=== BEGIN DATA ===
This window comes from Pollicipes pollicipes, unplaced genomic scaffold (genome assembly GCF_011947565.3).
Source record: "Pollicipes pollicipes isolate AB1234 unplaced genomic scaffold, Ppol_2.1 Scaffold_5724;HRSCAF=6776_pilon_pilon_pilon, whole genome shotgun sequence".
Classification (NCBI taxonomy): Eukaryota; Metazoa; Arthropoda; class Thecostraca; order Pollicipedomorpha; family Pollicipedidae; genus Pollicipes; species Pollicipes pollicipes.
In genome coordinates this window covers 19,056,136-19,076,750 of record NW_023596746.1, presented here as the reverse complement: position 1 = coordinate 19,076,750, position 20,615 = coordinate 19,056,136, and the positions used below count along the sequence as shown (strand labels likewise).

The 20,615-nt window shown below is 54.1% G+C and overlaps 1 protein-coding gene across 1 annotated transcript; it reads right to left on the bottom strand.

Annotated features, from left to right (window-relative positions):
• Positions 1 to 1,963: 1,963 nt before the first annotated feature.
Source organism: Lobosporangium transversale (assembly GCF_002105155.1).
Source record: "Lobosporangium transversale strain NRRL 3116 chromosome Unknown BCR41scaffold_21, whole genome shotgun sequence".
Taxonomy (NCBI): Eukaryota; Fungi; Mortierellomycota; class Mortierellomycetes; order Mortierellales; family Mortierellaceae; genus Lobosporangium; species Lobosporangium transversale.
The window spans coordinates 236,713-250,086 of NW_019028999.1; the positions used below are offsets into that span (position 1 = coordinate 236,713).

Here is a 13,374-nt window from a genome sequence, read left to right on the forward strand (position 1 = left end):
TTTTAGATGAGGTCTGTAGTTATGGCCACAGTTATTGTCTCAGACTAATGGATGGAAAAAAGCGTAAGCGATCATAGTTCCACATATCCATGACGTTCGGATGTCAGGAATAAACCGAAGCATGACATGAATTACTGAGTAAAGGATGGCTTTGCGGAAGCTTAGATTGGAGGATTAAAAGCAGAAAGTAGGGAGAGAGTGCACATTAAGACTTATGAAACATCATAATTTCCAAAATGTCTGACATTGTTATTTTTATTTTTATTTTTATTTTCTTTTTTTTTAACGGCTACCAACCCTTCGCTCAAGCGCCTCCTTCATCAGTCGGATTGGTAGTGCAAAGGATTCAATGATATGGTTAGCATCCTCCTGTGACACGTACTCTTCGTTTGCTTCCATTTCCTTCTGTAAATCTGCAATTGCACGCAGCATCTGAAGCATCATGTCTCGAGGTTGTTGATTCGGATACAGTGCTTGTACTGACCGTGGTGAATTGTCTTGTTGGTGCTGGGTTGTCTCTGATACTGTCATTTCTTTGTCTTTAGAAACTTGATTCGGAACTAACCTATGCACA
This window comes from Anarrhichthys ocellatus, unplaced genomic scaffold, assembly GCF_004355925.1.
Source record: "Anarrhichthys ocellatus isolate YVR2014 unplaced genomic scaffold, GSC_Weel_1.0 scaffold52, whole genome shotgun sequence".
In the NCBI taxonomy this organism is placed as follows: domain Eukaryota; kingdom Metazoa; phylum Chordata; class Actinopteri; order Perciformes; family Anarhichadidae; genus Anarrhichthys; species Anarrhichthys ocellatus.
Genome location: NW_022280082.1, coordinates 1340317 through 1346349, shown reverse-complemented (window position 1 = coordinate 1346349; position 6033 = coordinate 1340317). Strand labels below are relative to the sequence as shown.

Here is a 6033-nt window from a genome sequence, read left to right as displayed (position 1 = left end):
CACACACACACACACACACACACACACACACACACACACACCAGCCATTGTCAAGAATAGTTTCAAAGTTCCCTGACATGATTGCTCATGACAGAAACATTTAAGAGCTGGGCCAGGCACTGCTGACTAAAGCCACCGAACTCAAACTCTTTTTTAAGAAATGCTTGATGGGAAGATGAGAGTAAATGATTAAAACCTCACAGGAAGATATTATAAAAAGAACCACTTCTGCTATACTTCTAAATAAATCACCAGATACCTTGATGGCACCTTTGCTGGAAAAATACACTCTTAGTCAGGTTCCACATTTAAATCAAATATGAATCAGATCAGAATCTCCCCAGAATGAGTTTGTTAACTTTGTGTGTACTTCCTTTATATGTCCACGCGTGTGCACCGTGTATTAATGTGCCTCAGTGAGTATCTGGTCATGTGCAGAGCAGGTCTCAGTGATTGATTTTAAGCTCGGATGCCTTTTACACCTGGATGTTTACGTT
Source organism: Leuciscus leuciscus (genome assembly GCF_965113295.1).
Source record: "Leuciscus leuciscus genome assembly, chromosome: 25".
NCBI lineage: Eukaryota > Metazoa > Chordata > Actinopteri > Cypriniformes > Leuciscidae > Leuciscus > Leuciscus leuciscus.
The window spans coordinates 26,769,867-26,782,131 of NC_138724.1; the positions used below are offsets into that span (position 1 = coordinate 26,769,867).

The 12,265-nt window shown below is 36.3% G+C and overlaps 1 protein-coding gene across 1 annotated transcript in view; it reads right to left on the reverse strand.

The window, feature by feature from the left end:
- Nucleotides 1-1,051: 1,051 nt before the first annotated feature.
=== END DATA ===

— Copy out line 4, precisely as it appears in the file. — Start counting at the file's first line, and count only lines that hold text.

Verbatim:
In genome coordinates this window covers 19,056,136-19,076,750 of record NW_023596746.1, presented here as the reverse complement: position 1 = coordinate 19,076,750, position 20,615 = coordinate 19,056,136, and the positions used below count along the sequence as shown (strand labels likewise).